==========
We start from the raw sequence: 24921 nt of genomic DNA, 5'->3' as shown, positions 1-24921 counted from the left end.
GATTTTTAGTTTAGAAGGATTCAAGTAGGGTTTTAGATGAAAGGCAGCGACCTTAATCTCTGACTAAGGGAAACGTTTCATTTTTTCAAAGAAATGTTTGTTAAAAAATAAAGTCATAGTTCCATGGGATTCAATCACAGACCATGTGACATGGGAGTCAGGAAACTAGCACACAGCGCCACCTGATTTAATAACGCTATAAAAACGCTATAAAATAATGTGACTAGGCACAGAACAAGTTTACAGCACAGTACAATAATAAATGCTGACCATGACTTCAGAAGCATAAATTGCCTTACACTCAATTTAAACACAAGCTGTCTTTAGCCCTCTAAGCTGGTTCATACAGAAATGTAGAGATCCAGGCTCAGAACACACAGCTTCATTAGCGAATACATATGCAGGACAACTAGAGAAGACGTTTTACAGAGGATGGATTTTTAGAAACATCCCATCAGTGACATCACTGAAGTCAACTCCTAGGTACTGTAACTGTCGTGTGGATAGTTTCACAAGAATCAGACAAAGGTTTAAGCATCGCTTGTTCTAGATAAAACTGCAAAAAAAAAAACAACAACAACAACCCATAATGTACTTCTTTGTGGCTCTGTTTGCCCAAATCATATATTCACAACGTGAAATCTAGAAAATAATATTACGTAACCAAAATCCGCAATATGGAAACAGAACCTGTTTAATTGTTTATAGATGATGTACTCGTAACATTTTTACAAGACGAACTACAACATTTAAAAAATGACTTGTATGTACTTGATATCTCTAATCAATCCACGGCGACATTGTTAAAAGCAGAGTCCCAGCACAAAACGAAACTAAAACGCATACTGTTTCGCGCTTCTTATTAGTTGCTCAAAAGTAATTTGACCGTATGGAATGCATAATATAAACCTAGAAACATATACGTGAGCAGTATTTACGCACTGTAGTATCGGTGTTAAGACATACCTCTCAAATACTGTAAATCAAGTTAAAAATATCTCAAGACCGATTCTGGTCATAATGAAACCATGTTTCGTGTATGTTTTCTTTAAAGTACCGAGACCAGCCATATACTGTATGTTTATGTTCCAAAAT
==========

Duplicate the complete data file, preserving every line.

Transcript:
We start from the raw sequence: 24921 nt of genomic DNA, 5'->3' as shown, positions 1-24921 counted from the left end.
GATTTTTAGTTTAGAAGGATTCAAGTAGGGTTTTAGATGAAAGGCAGCGACCTTAATCTCTGACTAAGGGAAACGTTTCATTTTTTCAAAGAAATGTTTGTTAAAAAATAAAGTCATAGTTCCATGGGATTCAATCACAGACCATGTGACATGGGAGTCAGGAAACTAGCACACAGCGCCACCTGATTTAATAACGCTATAAAAACGCTATAAAATAATGTGACTAGGCACAGAACAAGTTTACAGCACAGTACAATAATAAATGCTGACCATGACTTCAGAAGCATAAATTGCCTTACACTCAATTTAAACACAAGCTGTCTTTAGCCCTCTAAGCTGGTTCATACAGAAATGTAGAGATCCAGGCTCAGAACACACAGCTTCATTAGCGAATACATATGCAGGACAACTAGAGAAGACGTTTTACAGAGGATGGATTTTTAGAAACATCCCATCAGTGACATCACTGAAGTCAACTCCTAGGTACTGTAACTGTCGTGTGGATAGTTTCACAAGAATCAGACAAAGGTTTAAGCATCGCTTGTTCTAGATAAAACTGCAAAAAAAAAAACAACAACAACAACCCATAATGTACTTCTTTGTGGCTCTGTTTGCCCAAATCATATATTCACAACGTGAAATCTAGAAAATAATATTACGTAACCAAAATCCGCAATATGGAAACAGAACCTGTTTAATTGTTTATAGATGATGTACTCGTAACATTTTTACAAGACGAACTACAACATTTAAAAAATGACTTGTATGTACTTGATATCTCTAATCAATCCACGGCGACATTGTTAAAAGCAGAGTCCCAGCACAAAACGAAACTAAAACGCATACTGTTTCGCGCTTCTTATTAGTTGCTCAAAAGTAATTTGACCGTATGGAATGCATAATATAAACCTAGAAACATATACGTGAGCAGTATTTACGCACTGTAGTATCGGTGTTAAGACATACCTCTCAAATACTGTAAATCAAGTTAAAAATATCTCAAGACCGATTCTGGTCATAATGAAACCATGTTTCGTGTATGTTTTCTTTAAAGTACCGAGACCAGCCATATACTGTATGTTTATGTTCCAAAAT